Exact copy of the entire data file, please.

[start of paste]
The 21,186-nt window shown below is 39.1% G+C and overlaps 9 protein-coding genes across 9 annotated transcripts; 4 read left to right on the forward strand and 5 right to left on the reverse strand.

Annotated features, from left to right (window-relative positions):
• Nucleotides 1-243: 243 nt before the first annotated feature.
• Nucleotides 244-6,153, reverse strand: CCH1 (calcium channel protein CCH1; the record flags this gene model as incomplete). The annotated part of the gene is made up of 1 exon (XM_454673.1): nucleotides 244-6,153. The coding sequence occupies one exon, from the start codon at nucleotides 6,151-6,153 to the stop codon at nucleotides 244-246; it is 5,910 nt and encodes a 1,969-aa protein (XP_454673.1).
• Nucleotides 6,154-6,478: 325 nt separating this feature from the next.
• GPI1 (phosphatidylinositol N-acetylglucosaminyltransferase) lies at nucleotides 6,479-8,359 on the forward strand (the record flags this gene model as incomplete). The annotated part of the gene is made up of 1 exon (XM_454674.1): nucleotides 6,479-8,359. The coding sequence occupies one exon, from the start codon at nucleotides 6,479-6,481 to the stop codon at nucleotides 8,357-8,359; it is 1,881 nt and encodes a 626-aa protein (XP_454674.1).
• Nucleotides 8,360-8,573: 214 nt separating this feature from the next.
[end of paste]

The 21,186-nt window shown below is 39.1% G+C and overlaps 9 protein-coding genes across 9 annotated transcripts; 4 read left to right on the forward strand and 5 right to left on the reverse strand.

Annotated features, from left to right (window-relative positions):
• Nucleotides 1-243: 243 nt before the first annotated feature.
• Nucleotides 244-6,153, reverse strand: CCH1 (calcium channel protein CCH1; the record flags this gene model as incomplete). The annotated part of the gene is made up of 1 exon (XM_454673.1): nucleotides 244-6,153. The coding sequence occupies one exon, from the start codon at nucleotides 6,151-6,153 to the stop codon at nucleotides 244-246; it is 5,910 nt and encodes a 1,969-aa protein (XP_454673.1).
• Nucleotides 6,154-6,478: 325 nt separating this feature from the next.
• GPI1 (phosphatidylinositol N-acetylglucosaminyltransferase) lies at nucleotides 6,479-8,359 on the forward strand (the record flags this gene model as incomplete). The annotated part of the gene is made up of 1 exon (XM_454674.1): nucleotides 6,479-8,359. The coding sequence occupies one exon, from the start codon at nucleotides 6,479-6,481 to the stop codon at nucleotides 8,357-8,359; it is 1,881 nt and encodes a 626-aa protein (XP_454674.1).
• Nucleotides 8,360-8,573: 214 nt separating this feature from the next.